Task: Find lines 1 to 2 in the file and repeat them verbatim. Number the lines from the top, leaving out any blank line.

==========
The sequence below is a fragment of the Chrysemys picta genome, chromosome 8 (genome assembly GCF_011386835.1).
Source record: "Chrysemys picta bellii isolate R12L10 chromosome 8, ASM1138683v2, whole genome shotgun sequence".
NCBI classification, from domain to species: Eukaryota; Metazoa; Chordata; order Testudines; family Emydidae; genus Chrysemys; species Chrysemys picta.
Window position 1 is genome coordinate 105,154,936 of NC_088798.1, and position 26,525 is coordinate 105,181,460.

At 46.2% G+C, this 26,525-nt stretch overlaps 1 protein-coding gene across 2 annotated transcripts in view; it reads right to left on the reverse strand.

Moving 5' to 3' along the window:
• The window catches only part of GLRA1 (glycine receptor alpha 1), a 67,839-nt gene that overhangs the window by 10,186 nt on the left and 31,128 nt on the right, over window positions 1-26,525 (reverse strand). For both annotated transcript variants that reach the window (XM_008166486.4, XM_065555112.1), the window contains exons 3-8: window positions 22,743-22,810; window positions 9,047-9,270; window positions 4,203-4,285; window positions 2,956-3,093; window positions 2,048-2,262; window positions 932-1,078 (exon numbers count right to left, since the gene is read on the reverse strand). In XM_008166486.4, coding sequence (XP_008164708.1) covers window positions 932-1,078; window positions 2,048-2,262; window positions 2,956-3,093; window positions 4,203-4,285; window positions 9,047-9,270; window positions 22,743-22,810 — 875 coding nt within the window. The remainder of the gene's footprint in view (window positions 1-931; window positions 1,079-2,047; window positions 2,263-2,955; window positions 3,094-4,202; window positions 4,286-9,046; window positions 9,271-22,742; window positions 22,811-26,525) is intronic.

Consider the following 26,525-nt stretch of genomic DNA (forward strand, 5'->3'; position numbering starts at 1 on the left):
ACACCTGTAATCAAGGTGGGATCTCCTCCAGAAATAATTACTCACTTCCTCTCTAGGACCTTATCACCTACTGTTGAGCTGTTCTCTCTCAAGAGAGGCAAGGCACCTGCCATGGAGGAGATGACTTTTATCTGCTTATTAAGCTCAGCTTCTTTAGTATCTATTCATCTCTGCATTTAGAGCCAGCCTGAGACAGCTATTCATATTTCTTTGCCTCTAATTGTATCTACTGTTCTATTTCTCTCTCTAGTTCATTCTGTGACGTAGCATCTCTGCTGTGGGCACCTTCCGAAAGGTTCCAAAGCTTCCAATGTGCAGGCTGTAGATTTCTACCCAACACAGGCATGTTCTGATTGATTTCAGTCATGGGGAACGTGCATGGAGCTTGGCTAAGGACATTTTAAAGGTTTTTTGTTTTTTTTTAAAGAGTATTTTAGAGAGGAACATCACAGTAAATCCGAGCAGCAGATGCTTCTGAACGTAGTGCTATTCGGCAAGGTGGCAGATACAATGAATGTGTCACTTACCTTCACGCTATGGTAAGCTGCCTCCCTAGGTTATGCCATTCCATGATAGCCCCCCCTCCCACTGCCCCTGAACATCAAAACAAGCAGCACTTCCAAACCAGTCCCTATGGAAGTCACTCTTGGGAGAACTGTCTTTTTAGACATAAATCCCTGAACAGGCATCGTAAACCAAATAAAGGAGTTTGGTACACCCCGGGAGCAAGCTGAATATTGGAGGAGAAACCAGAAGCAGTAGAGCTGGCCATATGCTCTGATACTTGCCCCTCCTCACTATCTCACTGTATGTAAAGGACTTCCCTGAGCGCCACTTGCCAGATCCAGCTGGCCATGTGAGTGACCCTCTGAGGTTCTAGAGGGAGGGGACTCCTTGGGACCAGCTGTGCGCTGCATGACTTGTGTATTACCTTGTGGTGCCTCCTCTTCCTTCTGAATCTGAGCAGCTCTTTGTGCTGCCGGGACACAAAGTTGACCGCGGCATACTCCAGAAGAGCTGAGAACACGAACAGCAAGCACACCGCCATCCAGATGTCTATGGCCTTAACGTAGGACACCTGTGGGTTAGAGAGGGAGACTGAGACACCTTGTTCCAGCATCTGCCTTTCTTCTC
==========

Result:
The sequence below is a fragment of the Chrysemys picta genome, chromosome 8 (genome assembly GCF_011386835.1).
Source record: "Chrysemys picta bellii isolate R12L10 chromosome 8, ASM1138683v2, whole genome shotgun sequence".